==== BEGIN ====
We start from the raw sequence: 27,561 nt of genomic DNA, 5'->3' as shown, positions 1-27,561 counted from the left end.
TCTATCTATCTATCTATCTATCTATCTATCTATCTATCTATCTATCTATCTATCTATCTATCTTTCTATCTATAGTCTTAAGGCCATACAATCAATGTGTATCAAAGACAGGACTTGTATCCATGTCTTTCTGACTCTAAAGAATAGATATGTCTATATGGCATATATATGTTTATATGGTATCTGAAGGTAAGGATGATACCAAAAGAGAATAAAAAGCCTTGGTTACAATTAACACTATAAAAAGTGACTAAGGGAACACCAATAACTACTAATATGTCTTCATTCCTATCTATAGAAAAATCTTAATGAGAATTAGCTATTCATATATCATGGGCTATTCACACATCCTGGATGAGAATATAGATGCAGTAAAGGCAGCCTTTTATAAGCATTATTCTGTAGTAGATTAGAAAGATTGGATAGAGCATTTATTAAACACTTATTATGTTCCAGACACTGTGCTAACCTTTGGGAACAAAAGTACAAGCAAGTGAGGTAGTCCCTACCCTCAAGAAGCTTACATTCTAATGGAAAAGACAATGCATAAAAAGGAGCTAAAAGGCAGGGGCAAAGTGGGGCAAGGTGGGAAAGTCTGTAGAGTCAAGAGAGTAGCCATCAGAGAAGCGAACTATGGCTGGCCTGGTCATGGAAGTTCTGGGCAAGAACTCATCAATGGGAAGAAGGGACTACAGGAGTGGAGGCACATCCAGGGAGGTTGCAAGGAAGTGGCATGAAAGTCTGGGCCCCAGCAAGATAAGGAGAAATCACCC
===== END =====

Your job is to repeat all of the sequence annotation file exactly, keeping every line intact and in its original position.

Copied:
We start from the raw sequence: 27,561 nt of genomic DNA, 5'->3' as shown, positions 1-27,561 counted from the left end.
TCTATCTATCTATCTATCTATCTATCTATCTATCTATCTATCTATCTATCTATCTATCTATCTTTCTATCTATAGTCTTAAGGCCATACAATCAATGTGTATCAAAGACAGGACTTGTATCCATGTCTTTCTGACTCTAAAGAATAGATATGTCTATATGGCATATATATGTTTATATGGTATCTGAAGGTAAGGATGATACCAAAAGAGAATAAAAAGCCTTGGTTACAATTAACACTATAAAAAGTGACTAAGGGAACACCAATAACTACTAATATGTCTTCATTCCTATCTATAGAAAAATCTTAATGAGAATTAGCTATTCATATATCATGGGCTATTCACACATCCTGGATGAGAATATAGATGCAGTAAAGGCAGCCTTTTATAAGCATTATTCTGTAGTAGATTAGAAAGATTGGATAGAGCATTTATTAAACACTTATTATGTTCCAGACACTGTGCTAACCTTTGGGAACAAAAGTACAAGCAAGTGAGGTAGTCCCTACCCTCAAGAAGCTTACATTCTAATGGAAAAGACAATGCATAAAAAGGAGCTAAAAGGCAGGGGCAAAGTGGGGCAAGGTGGGAAAGTCTGTAGAGTCAAGAGAGTAGCCATCAGAGAAGCGAACTATGGCTGGCCTGGTCATGGAAGTTCTGGGCAAGAACTCATCAATGGGAAGAAGGGACTACAGGAGTGGAGGCACATCCAGGGAGGTTGCAAGGAAGTGGCATGAAAGTCTGGGCCCCAGCAAGATAAGGAGAAATCACCC